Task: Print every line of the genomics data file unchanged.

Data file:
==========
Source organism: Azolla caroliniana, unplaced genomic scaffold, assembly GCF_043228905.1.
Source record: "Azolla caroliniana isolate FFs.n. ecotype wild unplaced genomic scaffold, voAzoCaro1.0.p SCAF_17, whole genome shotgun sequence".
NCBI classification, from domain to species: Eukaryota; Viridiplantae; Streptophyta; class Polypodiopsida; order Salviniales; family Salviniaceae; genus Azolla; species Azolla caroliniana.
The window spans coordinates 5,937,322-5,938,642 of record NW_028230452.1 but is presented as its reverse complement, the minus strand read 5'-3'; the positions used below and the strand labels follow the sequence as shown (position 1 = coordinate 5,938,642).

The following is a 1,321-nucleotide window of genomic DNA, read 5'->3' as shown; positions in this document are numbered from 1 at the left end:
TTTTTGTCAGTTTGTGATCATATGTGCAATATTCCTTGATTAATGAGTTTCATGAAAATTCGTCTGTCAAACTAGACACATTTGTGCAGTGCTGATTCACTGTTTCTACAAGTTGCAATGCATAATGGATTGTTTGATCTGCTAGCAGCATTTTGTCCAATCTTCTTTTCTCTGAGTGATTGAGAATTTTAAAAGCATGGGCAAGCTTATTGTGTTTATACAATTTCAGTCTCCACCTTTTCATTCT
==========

Source organism: Azolla caroliniana, unplaced genomic scaffold, assembly GCF_043228905.1.
Source record: "Azolla caroliniana isolate FFs.n. ecotype wild unplaced genomic scaffold, voAzoCaro1.0.p SCAF_17, whole genome shotgun sequence".
NCBI classification, from domain to species: Eukaryota; Viridiplantae; Streptophyta; class Polypodiopsida; order Salviniales; family Salviniaceae; genus Azolla; species Azolla caroliniana.
The window spans coordinates 5,937,322-5,938,642 of record NW_028230452.1 but is presented as its reverse complement, the minus strand read 5'-3'; the positions used below and the strand labels follow the sequence as shown (position 1 = coordinate 5,938,642).

The following is a 1,321-nucleotide window of genomic DNA, read 5'->3' as shown; positions in this document are numbered from 1 at the left end:
TTTTTGTCAGTTTGTGATCATATGTGCAATATTCCTTGATTAATGAGTTTCATGAAAATTCGTCTGTCAAACTAGACACATTTGTGCAGTGCTGATTCACTGTTTCTACAAGTTGCAATGCATAATGGATTGTTTGATCTGCTAGCAGCATTTTGTCCAATCTTCTTTTCTCTGAGTGATTGAGAATTTTAAAAGCATGGGCAAGCTTATTGTGTTTATACAATTTCAGTCTCCACCTTTTCATTCT